I could be wrong, I could be right…

Well I know what’s right, I got just one life
In a world that keeps on pushin’ me around
But I stand my ground and I won’t back down

I Won’t Back Down – Tom Petty & The Heartbreakers

Inclusion, differentiation, behaviour or low level disruption?  Take your pick over what is the hot topic on edu-twitter this half term season.

But this is only telling us half of the story, one in which the truth is often distorted to suit the educational ideology of the initial tweeter.  You see, to paraphrase Brendan Cox, we have more in common than that which divides us.  Ideology isn’t important and I’m willing to bet that the vast majority of us use whatever methods suit given the situation we are in.  I’m willing to say that most of us would favour a curriculum rich in knowledge but with the freedom to deliver it in a way that suits our cohort and, most importantly, the stage of education they are at.

None of us want to work in classrooms where disruption is the norm, however we will have our own methods in dealing with it.  Silent corridors can be a thing if that works in your environment, equally singing and dancing can be all the rage.  You see, we are all wrong but all equally right.

What this is crying out for is professional agency.  An engenderment of trust in our teachers to do the best for the children they teach.  If three-way differentiation is what is needed (at times in my mixed age class it is) then who is anyone to tell me not to do it?  Equally, if I want to take my class into the woods to learn Jabberwocky then who is anyone to say that is wrong?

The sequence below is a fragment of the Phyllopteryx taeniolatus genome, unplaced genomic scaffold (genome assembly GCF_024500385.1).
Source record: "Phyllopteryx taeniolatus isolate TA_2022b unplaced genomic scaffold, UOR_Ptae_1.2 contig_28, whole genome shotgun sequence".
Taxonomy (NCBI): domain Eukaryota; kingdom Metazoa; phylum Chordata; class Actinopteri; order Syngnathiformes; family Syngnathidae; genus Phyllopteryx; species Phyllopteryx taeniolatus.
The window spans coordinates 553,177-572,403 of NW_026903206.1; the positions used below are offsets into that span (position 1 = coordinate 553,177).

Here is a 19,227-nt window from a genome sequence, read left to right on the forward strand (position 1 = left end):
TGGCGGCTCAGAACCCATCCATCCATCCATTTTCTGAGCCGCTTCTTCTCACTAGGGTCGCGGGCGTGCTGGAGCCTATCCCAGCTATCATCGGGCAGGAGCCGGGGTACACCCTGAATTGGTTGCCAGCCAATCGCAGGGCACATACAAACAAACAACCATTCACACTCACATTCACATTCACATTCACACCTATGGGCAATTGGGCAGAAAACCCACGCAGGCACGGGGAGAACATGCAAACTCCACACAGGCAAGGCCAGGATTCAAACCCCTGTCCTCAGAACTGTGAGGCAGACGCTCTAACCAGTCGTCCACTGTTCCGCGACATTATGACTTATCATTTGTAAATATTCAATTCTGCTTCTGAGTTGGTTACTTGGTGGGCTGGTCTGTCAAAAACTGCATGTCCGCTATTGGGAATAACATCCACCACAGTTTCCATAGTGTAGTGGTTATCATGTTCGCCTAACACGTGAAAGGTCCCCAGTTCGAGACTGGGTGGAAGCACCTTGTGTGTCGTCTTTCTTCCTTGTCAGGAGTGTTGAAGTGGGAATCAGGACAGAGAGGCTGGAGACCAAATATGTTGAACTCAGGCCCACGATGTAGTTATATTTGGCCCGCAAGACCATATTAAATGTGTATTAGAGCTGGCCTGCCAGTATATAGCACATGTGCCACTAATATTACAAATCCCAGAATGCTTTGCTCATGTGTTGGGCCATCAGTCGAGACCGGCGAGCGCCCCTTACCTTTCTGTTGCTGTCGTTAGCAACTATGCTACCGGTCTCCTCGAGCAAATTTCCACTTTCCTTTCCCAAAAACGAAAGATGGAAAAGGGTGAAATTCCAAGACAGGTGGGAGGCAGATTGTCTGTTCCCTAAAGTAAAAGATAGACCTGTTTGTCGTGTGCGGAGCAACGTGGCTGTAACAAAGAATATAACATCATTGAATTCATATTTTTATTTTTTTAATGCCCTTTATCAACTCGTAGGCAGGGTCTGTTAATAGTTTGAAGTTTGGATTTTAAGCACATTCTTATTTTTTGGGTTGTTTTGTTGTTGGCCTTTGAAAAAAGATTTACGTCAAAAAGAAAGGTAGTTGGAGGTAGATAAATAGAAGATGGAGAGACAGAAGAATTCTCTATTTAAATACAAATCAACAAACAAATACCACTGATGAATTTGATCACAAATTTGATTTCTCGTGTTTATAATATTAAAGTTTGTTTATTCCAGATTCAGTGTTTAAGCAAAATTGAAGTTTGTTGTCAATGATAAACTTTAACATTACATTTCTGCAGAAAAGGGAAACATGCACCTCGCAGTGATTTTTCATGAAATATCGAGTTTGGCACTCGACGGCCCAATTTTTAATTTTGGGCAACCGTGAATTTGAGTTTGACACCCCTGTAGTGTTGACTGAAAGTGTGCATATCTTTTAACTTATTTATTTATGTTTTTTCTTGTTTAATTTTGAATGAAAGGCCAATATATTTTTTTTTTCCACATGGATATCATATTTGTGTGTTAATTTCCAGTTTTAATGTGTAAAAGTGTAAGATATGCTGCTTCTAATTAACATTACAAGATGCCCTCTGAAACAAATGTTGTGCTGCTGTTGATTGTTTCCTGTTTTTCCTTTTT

Twitter was the saviour of my career during ITT but there are times it seems that the profession would rather implode on itself rather than look for any unity.  On any given day it would take the skills of Boutros Boutros Ghali to broker a deal between the warring factions.  Where cohesion is needed we have division, where federated thought could help we have animosity between people who, underneath it all, are engaged in the same job.  It makes twitter a daunting place, almost primal in its existence.  If I were a trainee or NQT nowadays I’d think twice before posting in case I upset one side or the other.

But we can fix this.  Maybe we need to listen more and argue less.  Maybe we can learn to appreciate the nuance of another’s position on something without resorting to playground squabbling.  Maybe we can turn edu-twitter back to the supportive place it was when I joined.

Until then though, let’s just be nicer to each other…

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